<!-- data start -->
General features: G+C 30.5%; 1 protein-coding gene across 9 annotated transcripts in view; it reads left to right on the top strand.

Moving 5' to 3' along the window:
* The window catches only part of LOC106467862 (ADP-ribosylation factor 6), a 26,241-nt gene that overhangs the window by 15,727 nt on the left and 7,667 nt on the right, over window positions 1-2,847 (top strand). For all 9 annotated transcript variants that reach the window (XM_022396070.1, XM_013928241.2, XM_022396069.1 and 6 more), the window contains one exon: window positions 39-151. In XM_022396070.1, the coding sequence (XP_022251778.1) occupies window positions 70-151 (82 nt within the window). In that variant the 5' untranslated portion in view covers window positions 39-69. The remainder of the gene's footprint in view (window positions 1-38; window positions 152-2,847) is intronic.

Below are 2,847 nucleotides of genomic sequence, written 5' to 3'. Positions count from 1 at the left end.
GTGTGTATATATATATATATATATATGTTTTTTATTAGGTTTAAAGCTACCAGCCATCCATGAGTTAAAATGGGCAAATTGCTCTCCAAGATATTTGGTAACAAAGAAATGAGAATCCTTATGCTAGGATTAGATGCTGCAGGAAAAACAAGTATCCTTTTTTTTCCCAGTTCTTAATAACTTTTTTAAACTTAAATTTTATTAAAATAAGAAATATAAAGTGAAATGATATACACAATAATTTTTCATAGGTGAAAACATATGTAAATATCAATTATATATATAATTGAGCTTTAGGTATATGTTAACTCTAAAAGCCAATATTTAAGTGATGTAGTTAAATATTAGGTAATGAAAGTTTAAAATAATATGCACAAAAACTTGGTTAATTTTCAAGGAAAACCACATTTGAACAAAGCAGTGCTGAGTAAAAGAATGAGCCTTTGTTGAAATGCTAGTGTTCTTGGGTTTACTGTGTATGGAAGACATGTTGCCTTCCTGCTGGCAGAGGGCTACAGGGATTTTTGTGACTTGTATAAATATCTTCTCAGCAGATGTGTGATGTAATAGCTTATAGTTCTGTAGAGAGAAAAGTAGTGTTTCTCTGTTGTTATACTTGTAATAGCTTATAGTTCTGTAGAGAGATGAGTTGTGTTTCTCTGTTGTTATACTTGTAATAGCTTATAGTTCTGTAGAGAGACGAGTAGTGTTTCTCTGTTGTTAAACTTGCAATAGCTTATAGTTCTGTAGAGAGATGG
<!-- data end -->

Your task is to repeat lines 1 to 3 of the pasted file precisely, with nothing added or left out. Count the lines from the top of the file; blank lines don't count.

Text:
General features: G+C 30.5%; 1 protein-coding gene across 9 annotated transcripts in view; it reads left to right on the top strand.

Moving 5' to 3' along the window:
* The window catches only part of LOC106467862 (ADP-ribosylation factor 6), a 26,241-nt gene that overhangs the window by 15,727 nt on the left and 7,667 nt on the right, over window positions 1-2,847 (top strand). For all 9 annotated transcript variants that reach the window (XM_022396070.1, XM_013928241.2, XM_022396069.1 and 6 more), the window contains one exon: window positions 39-151. In XM_022396070.1, the coding sequence (XP_022251778.1) occupies window positions 70-151 (82 nt within the window). In that variant the 5' untranslated portion in view covers window positions 39-69. The remainder of the gene's footprint in view (window positions 1-38; window positions 152-2,847) is intronic.